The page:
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Do I need a special diet after heart surgery?

Patients are encouraged to limit their intake of sodium, carbohydrates, and fats after open heart surgery.

Depending on your condition, your physician or dietician may suggest a special diet, advise you to avoid excessive calorie intake or restrict your intake of fluids. Those with diabetes must monitor their diet and sugar levels carefully.

If your appetite is poor, try to eat small but frequent meals until you regain your appetite. Well-balanced meals that are low in fat, cholesterol and sodium and high in fiber are important to your continued health.

Focusing on heart-healthy foods along with appropriate exercise will accelerate your recovery and improve your overall well-being.

Heart surgery on its own is a life-changing event. In this video, cardiothoracic surgeon Dr. Emile Bacha discusses whether dietary changes are necessary after having heart surgery.

You may notice after heart surgery that you have lost your appetite for food or just feel too tired to eat. This is very common, but you need nourishment to enable your body to heal and get stronger. Here are some nutrition guidelines:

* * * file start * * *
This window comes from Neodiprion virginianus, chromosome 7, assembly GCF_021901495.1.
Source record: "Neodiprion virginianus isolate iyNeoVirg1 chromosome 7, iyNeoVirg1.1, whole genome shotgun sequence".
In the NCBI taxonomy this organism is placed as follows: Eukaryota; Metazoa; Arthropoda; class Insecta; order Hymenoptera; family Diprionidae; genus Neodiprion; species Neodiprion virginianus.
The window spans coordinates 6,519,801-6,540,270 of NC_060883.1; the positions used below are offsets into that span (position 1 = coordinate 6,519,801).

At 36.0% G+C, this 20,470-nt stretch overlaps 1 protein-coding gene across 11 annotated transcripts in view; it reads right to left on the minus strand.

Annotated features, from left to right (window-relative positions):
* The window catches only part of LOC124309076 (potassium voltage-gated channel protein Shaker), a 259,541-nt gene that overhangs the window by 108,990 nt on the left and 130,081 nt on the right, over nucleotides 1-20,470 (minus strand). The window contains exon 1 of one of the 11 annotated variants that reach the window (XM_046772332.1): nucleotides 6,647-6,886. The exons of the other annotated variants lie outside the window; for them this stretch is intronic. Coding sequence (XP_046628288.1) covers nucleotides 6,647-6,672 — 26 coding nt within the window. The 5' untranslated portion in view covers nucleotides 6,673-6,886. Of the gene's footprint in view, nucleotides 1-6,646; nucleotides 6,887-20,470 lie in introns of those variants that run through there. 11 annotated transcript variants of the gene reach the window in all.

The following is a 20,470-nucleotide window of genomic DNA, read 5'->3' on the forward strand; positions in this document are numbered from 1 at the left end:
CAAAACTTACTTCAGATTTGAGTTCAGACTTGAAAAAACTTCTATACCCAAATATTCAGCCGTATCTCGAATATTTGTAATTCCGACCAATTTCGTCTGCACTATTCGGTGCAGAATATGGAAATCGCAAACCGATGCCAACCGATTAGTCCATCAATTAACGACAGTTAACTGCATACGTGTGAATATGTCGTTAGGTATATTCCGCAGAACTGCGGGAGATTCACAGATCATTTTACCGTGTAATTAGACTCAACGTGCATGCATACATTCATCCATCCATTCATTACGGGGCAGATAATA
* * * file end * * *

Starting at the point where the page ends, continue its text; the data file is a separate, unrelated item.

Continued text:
• Eat a balanced diet and drink adequate fluids to encourage a return to your normal bowel pattern. Do not take laxatives daily unless specifically instructed by your doctor. You may try prune juice or other natural methods.
  • If your physician recommends a diet based on your individual needs, you will receive written information to help you follow the plan at home.
  • Eat a variety of foods. You may want to eat many small meals throughout the day instead of three larger meals.
  • Avoid too much fat, saturated fat and cholesterol.
  • Eat foods with adequate starch and fiber.
  • Avoid too much sodium/salt.
  • Avoid too much sugar.
  • Maintain an ideal weight—consult your physician.

After heart surgery, a low-cholesterol diet is important once you've healed.

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Important: This content reflects information from various individuals and organizations and may offer alternative or opposing points of view. It should not be used for medical advice, diagnosis or treatment. As always, you should consult with your healthcare provider about your specific health needs.